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A Link in a Chain of Disasters

Atlit prison in Israel has now been cleared of the last of the more than 1,100 Arab captives from Lebanon who had been held there since spring. The freed prisoners, including both Lebanese and Palestinians of military age, had been relocated from a prison camp in southern Lebanon as the Israeli army concluded its three bitter and costly years of occupation. That cross-border transfer, as U.S. and Israeli legal experts both noted, violated international law on the treatment of prisoners. With the release of the remaining captives, another sordid chapter of Israel’s dismal misadventure in Lebanon has been closed.

None of the prisoners held in Atlit had ever been convicted of a crime against Israel. None had even been charged. The men were initially held in preventive detention, because it was suspected that they had engaged, or at some point might engage, in hostilities against the Israeli occupation army. This was enough, in official Israeli eyes, to condemn the men as “terrorists.” Yet no evidence was ever offered that the seized men had planned or carried out the kind of activities that are commonly recognized as terrorist in nature.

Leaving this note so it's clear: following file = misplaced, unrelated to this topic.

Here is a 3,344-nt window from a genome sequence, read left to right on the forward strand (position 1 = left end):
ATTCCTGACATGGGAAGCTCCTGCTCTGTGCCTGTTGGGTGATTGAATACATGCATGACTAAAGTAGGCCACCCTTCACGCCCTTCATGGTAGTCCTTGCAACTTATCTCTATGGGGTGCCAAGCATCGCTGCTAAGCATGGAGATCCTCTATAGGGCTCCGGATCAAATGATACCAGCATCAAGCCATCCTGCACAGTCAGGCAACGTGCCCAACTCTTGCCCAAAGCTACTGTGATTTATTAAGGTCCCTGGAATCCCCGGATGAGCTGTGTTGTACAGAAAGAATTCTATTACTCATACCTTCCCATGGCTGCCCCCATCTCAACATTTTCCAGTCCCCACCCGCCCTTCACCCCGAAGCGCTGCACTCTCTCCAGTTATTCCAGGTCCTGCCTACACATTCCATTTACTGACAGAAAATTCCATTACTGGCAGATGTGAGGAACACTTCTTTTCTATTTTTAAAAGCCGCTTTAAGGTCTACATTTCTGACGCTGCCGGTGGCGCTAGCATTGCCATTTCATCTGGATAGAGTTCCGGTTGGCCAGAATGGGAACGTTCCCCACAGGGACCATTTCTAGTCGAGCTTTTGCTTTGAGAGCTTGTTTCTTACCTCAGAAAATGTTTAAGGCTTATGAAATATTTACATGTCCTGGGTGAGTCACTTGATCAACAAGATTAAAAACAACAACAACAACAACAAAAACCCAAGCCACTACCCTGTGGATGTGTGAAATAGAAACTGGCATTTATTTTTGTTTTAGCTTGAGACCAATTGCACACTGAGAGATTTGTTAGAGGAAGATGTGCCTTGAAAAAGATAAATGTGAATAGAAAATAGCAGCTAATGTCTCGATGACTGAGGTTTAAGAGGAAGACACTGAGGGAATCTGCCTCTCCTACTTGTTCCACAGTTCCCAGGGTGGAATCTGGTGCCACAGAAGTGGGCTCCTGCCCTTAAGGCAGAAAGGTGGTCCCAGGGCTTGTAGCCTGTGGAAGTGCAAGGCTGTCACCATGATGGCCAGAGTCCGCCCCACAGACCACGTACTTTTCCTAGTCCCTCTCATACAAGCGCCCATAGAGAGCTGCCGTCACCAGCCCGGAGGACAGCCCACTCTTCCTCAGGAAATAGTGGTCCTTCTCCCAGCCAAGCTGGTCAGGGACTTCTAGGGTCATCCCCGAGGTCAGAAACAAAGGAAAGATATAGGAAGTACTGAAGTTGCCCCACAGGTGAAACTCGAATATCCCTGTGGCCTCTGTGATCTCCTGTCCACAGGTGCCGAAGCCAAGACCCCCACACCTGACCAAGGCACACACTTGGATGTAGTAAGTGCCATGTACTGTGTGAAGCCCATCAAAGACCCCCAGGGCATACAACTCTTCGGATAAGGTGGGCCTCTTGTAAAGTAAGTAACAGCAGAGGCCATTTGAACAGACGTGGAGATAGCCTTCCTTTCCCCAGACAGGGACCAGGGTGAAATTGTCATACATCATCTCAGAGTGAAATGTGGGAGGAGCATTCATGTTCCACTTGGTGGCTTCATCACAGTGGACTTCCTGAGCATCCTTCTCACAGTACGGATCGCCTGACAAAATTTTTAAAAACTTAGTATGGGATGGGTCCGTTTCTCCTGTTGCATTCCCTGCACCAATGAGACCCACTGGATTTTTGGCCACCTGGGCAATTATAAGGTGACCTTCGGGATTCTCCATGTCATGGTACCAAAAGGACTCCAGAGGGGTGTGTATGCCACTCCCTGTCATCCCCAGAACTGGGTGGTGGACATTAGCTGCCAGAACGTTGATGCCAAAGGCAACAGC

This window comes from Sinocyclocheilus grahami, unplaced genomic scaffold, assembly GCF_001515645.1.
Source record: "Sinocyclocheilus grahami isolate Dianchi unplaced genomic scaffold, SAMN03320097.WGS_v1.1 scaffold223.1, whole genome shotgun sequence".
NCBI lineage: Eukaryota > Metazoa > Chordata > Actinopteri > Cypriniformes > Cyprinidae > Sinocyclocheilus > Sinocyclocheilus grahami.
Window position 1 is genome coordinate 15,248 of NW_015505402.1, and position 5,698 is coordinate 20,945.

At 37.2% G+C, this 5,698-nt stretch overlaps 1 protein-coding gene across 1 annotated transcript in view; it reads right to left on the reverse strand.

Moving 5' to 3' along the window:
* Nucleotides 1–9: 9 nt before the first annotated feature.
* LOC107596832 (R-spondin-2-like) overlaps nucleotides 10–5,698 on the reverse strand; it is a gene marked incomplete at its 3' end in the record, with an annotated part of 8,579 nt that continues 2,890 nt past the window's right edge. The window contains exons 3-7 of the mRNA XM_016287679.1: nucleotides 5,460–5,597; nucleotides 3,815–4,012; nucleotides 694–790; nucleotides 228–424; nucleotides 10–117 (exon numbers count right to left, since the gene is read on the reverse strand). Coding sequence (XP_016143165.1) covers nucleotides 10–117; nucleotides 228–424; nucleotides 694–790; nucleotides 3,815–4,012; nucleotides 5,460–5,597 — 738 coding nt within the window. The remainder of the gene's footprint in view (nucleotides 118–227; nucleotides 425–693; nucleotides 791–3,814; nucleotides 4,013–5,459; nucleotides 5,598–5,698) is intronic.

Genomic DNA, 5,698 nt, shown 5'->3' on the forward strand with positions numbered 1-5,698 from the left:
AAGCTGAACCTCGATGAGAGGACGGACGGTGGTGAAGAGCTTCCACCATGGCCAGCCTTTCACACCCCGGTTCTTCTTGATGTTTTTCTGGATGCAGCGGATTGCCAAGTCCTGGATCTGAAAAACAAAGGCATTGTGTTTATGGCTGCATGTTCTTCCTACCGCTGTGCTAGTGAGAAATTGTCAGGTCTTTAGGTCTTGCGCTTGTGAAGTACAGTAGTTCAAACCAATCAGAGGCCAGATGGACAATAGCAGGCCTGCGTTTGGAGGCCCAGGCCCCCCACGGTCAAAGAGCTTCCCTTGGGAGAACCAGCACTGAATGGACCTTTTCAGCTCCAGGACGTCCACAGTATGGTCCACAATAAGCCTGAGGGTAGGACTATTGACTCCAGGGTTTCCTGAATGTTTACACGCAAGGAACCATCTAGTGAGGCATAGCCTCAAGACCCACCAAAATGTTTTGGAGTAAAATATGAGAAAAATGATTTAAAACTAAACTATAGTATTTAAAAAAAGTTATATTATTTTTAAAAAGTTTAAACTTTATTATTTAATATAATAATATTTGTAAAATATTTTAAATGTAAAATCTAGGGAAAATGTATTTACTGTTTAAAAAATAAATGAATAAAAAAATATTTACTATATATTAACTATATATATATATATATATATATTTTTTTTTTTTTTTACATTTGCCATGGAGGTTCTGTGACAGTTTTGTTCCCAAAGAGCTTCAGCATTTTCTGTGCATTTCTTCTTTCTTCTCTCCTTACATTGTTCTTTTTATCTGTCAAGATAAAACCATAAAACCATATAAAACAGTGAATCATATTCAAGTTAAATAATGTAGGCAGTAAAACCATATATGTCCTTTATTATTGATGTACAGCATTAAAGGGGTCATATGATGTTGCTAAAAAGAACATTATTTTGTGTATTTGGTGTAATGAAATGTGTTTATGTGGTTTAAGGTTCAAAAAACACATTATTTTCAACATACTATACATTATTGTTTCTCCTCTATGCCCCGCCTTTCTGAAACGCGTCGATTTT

From the beginning Israel’s intention was to release its prisoners “as the security situation in southern Lebanon” permitted. The Lebanese among the prisoners were Shia Muslims, whose militias had become the most active in fighting the Israeli occupation. The message from Israel was clear: If the militias left the departing Israeli forces alone, the captives would be set free in stages. The prisoners at Atlit, in other words, were hostages to the good behavior of their co-religionists in Lebanon.

They also became the excuse for the hijacking of TWA Flight 847 on June 19, which led to the brutal murder of an American serviceman. Quite possibly, given the intense anti-Americanism of the Iranian-aligned Lebanese Shias, the hijacking or something like it would have occurred anyway. The point is that the captives of Atlit provided a focus for terrorism. Those men should never have been brought to an Israeli prison. Their presence was one more blunder in a chain of disasters that the Lebanon invasion forged.

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